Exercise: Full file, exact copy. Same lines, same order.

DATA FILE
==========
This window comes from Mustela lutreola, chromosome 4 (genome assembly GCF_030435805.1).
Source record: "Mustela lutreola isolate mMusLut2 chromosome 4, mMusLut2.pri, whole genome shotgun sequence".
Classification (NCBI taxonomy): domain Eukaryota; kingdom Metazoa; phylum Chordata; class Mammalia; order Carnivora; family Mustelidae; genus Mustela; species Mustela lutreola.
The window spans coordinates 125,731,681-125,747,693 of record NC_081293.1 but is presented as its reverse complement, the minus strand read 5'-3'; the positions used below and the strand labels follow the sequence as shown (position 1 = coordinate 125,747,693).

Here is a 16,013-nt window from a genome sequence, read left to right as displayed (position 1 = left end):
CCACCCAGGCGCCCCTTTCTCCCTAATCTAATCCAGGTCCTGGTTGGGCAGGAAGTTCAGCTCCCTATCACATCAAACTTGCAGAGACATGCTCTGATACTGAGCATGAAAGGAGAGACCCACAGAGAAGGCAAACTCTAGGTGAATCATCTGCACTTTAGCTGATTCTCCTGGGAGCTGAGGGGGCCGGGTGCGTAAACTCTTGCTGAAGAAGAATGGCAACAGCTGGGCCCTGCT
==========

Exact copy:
This window comes from Mustela lutreola, chromosome 4 (genome assembly GCF_030435805.1).
Source record: "Mustela lutreola isolate mMusLut2 chromosome 4, mMusLut2.pri, whole genome shotgun sequence".
Classification (NCBI taxonomy): domain Eukaryota; kingdom Metazoa; phylum Chordata; class Mammalia; order Carnivora; family Mustelidae; genus Mustela; species Mustela lutreola.
The window spans coordinates 125,731,681-125,747,693 of record NC_081293.1 but is presented as its reverse complement, the minus strand read 5'-3'; the positions used below and the strand labels follow the sequence as shown (position 1 = coordinate 125,747,693).

Here is a 16,013-nt window from a genome sequence, read left to right as displayed (position 1 = left end):
CCACCCAGGCGCCCCTTTCTCCCTAATCTAATCCAGGTCCTGGTTGGGCAGGAAGTTCAGCTCCCTATCACATCAAACTTGCAGAGACATGCTCTGATACTGAGCATGAAAGGAGAGACCCACAGAGAAGGCAAACTCTAGGTGAATCATCTGCACTTTAGCTGATTCTCCTGGGAGCTGAGGGGGCCGGGTGCGTAAACTCTTGCTGAAGAAGAATGGCAACAGCTGGGCCCTGCT